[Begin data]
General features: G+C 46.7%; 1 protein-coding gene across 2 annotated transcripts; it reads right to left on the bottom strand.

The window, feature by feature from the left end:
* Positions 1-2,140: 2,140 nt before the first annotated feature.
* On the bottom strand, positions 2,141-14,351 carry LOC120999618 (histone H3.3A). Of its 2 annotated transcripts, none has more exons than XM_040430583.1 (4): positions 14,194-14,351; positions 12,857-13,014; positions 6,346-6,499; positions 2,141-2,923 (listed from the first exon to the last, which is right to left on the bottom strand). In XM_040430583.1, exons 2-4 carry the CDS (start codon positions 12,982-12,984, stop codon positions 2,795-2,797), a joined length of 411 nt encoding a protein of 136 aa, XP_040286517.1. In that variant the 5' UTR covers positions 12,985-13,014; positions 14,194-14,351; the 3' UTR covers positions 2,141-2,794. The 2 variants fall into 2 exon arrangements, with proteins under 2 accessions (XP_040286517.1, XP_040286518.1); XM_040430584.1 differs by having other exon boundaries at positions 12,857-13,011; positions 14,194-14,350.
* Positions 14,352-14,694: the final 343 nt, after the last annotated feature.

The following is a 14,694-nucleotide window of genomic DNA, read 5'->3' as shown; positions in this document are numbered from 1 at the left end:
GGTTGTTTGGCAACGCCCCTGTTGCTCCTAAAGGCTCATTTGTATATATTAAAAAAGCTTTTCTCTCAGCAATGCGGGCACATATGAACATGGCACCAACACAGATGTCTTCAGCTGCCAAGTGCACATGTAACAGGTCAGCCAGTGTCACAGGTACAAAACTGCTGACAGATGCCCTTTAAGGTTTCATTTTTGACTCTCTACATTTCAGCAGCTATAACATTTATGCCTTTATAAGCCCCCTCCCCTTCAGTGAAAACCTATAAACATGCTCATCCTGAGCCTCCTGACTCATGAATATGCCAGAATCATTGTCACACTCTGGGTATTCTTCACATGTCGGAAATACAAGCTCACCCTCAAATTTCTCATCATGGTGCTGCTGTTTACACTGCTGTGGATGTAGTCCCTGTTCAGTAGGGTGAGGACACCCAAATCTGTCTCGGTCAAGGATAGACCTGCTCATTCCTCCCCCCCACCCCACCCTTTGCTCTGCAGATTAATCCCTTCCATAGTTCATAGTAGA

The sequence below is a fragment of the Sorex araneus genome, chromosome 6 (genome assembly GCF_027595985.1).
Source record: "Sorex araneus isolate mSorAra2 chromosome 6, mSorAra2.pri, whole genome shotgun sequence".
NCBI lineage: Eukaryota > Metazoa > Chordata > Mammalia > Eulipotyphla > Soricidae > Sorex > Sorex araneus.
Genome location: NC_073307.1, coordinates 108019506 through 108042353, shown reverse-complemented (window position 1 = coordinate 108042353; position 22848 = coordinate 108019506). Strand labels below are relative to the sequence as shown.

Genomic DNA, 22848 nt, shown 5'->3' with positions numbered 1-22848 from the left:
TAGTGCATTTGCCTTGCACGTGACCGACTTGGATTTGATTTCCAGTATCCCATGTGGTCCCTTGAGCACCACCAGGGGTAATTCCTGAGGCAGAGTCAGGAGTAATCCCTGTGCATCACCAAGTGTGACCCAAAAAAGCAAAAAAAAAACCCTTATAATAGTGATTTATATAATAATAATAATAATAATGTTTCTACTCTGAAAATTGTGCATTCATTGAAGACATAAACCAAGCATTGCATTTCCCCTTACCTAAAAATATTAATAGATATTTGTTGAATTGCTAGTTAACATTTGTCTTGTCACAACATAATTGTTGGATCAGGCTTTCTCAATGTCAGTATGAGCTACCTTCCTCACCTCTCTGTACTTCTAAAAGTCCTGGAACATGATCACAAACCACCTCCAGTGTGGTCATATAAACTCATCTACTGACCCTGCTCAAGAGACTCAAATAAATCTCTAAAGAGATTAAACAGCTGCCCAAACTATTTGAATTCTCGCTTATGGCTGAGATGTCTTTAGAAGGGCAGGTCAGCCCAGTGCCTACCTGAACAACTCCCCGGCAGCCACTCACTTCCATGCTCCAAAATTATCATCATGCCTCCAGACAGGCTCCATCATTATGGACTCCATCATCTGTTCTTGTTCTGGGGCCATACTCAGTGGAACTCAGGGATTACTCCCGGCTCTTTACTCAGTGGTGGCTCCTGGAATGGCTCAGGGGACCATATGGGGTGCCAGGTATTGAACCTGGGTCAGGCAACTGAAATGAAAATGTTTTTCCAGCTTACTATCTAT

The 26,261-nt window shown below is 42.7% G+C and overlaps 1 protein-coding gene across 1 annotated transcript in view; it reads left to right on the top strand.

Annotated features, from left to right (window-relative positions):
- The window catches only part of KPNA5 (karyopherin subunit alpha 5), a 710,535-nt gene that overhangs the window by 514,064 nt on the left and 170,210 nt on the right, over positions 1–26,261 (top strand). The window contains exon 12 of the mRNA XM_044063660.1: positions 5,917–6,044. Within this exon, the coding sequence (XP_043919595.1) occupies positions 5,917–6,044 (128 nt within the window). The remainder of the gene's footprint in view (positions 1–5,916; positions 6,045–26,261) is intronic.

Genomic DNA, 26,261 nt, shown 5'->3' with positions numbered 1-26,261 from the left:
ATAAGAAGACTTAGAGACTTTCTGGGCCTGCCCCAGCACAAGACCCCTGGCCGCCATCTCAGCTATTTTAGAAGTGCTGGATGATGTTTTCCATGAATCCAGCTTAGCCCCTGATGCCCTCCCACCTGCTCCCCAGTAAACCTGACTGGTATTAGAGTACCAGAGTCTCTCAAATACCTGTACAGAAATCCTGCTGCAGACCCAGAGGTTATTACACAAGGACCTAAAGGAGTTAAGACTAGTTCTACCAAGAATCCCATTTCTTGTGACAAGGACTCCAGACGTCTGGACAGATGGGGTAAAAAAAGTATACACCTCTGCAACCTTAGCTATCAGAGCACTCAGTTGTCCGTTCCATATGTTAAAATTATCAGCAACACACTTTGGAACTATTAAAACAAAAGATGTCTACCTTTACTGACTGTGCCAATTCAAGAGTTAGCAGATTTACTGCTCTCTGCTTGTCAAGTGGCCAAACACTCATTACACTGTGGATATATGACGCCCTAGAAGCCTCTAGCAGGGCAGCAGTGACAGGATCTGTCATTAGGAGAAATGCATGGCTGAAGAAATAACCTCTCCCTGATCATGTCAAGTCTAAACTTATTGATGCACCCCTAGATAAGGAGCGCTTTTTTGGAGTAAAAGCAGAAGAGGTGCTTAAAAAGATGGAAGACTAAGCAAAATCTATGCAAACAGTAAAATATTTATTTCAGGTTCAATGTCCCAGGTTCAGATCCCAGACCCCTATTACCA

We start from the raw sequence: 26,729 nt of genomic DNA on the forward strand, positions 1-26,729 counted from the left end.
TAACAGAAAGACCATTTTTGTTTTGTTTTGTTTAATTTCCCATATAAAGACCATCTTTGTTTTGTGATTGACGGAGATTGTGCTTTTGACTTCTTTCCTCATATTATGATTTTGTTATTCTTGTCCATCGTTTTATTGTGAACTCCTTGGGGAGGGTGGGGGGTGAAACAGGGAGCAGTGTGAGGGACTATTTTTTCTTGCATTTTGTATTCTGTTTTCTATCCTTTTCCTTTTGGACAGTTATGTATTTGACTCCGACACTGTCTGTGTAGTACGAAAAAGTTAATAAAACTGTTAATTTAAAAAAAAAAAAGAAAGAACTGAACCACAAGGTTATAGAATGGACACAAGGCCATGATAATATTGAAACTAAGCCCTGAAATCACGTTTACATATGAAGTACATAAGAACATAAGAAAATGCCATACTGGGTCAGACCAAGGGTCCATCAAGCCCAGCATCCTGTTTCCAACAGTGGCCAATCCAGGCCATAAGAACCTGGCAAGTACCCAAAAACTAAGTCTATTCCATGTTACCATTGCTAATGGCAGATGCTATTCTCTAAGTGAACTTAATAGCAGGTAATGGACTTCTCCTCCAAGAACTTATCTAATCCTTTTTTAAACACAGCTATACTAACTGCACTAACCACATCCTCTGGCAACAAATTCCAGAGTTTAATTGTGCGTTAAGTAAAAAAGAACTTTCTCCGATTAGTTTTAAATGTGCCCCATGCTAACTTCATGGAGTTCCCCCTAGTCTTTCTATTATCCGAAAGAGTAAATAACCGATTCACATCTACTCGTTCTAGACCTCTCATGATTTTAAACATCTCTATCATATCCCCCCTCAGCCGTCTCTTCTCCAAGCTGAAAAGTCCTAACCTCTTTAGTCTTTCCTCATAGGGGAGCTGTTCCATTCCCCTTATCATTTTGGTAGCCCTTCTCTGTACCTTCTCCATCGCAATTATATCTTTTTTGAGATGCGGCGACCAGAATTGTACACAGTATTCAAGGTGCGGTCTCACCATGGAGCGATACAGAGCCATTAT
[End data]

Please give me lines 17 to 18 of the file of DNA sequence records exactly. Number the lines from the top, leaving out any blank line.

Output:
Genomic DNA, 26,261 nt, shown 5'->3' with positions numbered 1-26,261 from the left:
ATAAGAAGACTTAGAGACTTTCTGGGCCTGCCCCAGCACAAGACCCCTGGCCGCCATCTCAGCTATTTTAGAAGTGCTGGATGATGTTTTCCATGAATCCAGCTTAGCCCCTGATGCCCTCCCACCTGCTCCCCAGTAAACCTGACTGGTATTAGAGTACCAGAGTCTCTCAAATACCTGTACAGAAATCCTGCTGCAGACCCAGAGGTTATTACACAAGGACCTAAAGGAGTTAAGACTAGTTCTACCAAGAATCCCATTTCTTGTGACAAGGACTCCAGACGTCTGGACAGATGGGGTAAAAAAAGTATACACCTCTGCAACCTTAGCTATCAGAGCACTCAGTTGTCCGTTCCATATGTTAAAATTATCAGCAACACACTTTGGAACTATTAAAACAAAAGATGTCTACCTTTACTGACTGTGCCAATTCAAGAGTTAGCAGATTTACTGCTCTCTGCTTGTCAAGTGGCCAAACACTCATTACACTGTGGATATATGACGCCCTAGAAGCCTCTAGCAGGGCAGCAGTGACAGGATCTGTCATTAGGAGAAATGCATGGCTGAAGAAATAACCTCTCCCTGATCATGTCAAGTCTAAACTTATTGATGCACCCCTAGATAAGGAGCGCTTTTTTGGAGTAAAAGCAGAAGAGGTGCTTAAAAAGATGGAAGACTAAGCAAAATCTATGCAAACAGTAAAATATTTATTTCAGGTTCAATGTCCCAGGTTCAGATCCCAGACCCCTATTACCA